We went back to the table where our little boy had found a Wizard of Oz colouring book and was crayoning a tornado in blue and white. The group of multi-generational locals gathered in the pub told us that the last time it was like this was ’77, when the army had to dig everyone out afterwards. I remember doing the mental arithmetic— 42 years of respite from this nightmare sounded like a reasonable gap.
At about 5:20pm we began to lose daylight.
David Harrison, Sarah’s dad and the former Councillor for North Marysburgh, had dropped in for a burger and offered to help guide us home on his way back up to Cressy — the peak of the peninsula. We strapped in, turned on our hazards, and crawled after David as he led us home through some of the most terrifying conditions a Canadian could imagine encountering on their home street. We followed him along the slippery hills and narrow roads, neither of which we could see. We strained to see his blinking red lights knowing that the edges of the road dropped away steeply towards the water at some turns, but not knowing if we were passing those points or where they lay ahead. He knew the way and brought us along with apparent confidence, slowing when we lost his lights and fell behind so that we could catch up. At one point, we picked up another car that had stopped on the side of the road for who knows how long, too terrified to keep going on alone.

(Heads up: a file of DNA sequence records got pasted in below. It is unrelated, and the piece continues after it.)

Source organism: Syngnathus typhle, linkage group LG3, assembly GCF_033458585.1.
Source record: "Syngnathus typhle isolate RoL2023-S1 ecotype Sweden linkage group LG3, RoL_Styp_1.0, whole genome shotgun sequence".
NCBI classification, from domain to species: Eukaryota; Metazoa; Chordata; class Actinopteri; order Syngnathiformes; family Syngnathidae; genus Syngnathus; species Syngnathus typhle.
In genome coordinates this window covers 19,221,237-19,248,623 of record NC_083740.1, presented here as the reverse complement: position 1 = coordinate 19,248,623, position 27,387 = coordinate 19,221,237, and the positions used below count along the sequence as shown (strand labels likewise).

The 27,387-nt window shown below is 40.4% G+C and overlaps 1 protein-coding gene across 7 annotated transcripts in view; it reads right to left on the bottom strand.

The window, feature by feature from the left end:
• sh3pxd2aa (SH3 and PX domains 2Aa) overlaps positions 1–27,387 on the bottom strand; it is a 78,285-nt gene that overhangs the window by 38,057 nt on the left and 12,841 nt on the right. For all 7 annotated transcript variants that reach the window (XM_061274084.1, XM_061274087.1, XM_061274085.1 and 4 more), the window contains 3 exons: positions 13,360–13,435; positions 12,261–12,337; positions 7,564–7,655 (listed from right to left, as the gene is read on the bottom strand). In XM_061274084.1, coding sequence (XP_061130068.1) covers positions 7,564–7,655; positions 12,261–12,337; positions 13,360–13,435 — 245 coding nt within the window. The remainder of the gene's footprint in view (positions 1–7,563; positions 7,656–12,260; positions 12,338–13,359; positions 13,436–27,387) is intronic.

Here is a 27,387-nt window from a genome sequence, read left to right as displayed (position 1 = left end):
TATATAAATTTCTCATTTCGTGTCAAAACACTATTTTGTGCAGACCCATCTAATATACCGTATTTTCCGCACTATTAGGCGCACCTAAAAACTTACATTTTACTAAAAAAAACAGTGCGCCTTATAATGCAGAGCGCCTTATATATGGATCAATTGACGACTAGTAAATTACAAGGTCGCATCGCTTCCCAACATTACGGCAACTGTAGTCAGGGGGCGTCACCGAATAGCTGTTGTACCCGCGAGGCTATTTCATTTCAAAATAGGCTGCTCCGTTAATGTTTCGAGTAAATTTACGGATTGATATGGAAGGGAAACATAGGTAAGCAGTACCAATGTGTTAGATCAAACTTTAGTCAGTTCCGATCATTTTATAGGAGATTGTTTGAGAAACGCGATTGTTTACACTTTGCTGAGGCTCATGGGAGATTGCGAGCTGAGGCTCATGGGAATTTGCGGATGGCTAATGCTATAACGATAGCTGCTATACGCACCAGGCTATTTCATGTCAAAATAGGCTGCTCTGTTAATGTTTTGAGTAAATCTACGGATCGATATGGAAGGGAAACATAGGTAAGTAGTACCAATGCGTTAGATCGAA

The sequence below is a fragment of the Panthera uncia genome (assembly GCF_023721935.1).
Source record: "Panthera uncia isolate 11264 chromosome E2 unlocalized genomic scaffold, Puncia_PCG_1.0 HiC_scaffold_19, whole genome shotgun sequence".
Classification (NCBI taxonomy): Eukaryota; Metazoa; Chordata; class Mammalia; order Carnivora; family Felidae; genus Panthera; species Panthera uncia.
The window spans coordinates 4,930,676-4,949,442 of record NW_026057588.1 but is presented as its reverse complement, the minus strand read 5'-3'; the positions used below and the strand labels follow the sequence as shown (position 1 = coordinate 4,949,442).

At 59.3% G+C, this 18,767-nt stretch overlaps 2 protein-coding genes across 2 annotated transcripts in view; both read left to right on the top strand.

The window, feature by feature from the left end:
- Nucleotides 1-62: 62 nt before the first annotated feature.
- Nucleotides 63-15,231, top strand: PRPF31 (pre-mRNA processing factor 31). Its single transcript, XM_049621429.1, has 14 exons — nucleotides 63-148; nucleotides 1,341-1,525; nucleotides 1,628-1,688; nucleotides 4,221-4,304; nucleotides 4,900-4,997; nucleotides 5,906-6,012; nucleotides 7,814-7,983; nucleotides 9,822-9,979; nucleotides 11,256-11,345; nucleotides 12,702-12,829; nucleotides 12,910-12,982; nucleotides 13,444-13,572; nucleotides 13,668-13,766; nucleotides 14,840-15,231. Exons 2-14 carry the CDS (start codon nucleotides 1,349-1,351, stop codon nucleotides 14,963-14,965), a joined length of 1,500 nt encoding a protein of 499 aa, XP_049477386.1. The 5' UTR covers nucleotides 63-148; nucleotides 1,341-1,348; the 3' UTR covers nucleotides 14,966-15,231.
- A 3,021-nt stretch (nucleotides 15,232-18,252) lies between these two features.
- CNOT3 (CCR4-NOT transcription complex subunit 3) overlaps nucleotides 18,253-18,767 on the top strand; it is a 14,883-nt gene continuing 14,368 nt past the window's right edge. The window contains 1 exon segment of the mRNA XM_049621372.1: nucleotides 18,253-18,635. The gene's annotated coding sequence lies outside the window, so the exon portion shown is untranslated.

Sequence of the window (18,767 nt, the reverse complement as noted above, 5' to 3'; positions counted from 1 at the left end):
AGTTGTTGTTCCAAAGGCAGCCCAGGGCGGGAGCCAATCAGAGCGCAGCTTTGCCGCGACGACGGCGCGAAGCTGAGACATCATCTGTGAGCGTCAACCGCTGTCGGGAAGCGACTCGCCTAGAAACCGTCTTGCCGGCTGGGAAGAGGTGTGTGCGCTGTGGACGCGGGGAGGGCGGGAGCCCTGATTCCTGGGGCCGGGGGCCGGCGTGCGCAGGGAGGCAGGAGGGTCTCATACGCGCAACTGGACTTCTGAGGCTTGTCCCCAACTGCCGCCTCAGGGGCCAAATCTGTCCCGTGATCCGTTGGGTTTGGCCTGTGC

When we finally reached our home, the driveway had been plowed.
Another neighbour, John Carter, had been over with the plow to make sure that whenever we arrived back we would be able to get in. David stopped at the end of our drive, knowing exactly where we lived even though he’d never come over, and I thanked him tearfully as he pulled off again into the darkening nothingness ahead. We white knuckled it down the final stretch of drive then sat in the car for a minute longer, gathering our hearts together.
I decided to write and publish this story, because even though it was the worst, it was also the best.
We are alive and we owe it to a bunch of people who would all shrug it off as just being ‘neighbourly’.
Our friends and neighbours, our teachers, our community; the County plow drivers and the OPP who were out there the whole time—trying to help, pulling people out of collisions and ditches, clearing the roads instead of going back to their own families and waiting it out. County people are good in the oldest-fashioned, biggest, and most important sense of the word. They do the right thing because it’s the right thing to do. This is a community of family and selfless love and kindness. And, extreme weather or not—my god, we are all so very, very lucky to be here.